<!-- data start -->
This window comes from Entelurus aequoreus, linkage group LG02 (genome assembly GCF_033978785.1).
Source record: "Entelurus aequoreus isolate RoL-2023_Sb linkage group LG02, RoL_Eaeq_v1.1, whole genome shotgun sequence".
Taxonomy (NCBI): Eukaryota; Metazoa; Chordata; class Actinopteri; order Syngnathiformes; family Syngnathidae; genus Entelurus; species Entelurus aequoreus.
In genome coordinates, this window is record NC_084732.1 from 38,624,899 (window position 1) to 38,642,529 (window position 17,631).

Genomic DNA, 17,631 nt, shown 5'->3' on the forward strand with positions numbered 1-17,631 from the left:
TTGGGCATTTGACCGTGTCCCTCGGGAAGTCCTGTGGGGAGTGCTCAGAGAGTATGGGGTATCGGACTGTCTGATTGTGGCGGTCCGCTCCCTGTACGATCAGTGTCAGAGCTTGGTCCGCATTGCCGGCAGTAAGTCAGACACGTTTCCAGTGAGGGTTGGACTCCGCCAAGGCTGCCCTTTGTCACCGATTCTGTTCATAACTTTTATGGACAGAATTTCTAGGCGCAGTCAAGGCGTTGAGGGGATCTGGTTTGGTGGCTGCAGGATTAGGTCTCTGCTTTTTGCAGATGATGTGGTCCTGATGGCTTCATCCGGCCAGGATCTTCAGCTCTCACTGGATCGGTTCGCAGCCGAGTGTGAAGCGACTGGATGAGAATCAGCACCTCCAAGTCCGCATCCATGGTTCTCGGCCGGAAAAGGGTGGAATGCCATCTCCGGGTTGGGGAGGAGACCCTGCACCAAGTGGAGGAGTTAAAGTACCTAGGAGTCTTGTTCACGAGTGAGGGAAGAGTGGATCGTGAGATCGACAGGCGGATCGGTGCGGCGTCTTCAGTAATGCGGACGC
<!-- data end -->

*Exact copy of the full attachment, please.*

This window comes from Entelurus aequoreus, linkage group LG02 (genome assembly GCF_033978785.1).
Source record: "Entelurus aequoreus isolate RoL-2023_Sb linkage group LG02, RoL_Eaeq_v1.1, whole genome shotgun sequence".
Taxonomy (NCBI): Eukaryota; Metazoa; Chordata; class Actinopteri; order Syngnathiformes; family Syngnathidae; genus Entelurus; species Entelurus aequoreus.
In genome coordinates, this window is record NC_084732.1 from 38,624,899 (window position 1) to 38,642,529 (window position 17,631).

Genomic DNA, 17,631 nt, shown 5'->3' on the forward strand with positions numbered 1-17,631 from the left:
TTGGGCATTTGACCGTGTCCCTCGGGAAGTCCTGTGGGGAGTGCTCAGAGAGTATGGGGTATCGGACTGTCTGATTGTGGCGGTCCGCTCCCTGTACGATCAGTGTCAGAGCTTGGTCCGCATTGCCGGCAGTAAGTCAGACACGTTTCCAGTGAGGGTTGGACTCCGCCAAGGCTGCCCTTTGTCACCGATTCTGTTCATAACTTTTATGGACAGAATTTCTAGGCGCAGTCAAGGCGTTGAGGGGATCTGGTTTGGTGGCTGCAGGATTAGGTCTCTGCTTTTTGCAGATGATGTGGTCCTGATGGCTTCATCCGGCCAGGATCTTCAGCTCTCACTGGATCGGTTCGCAGCCGAGTGTGAAGCGACTGGATGAGAATCAGCACCTCCAAGTCCGCATCCATGGTTCTCGGCCGGAAAAGGGTGGAATGCCATCTCCGGGTTGGGGAGGAGACCCTGCACCAAGTGGAGGAGTTAAAGTACCTAGGAGTCTTGTTCACGAGTGAGGGAAGAGTGGATCGTGAGATCGACAGGCGGATCGGTGCGGCGTCTTCAGTAATGCGGACGC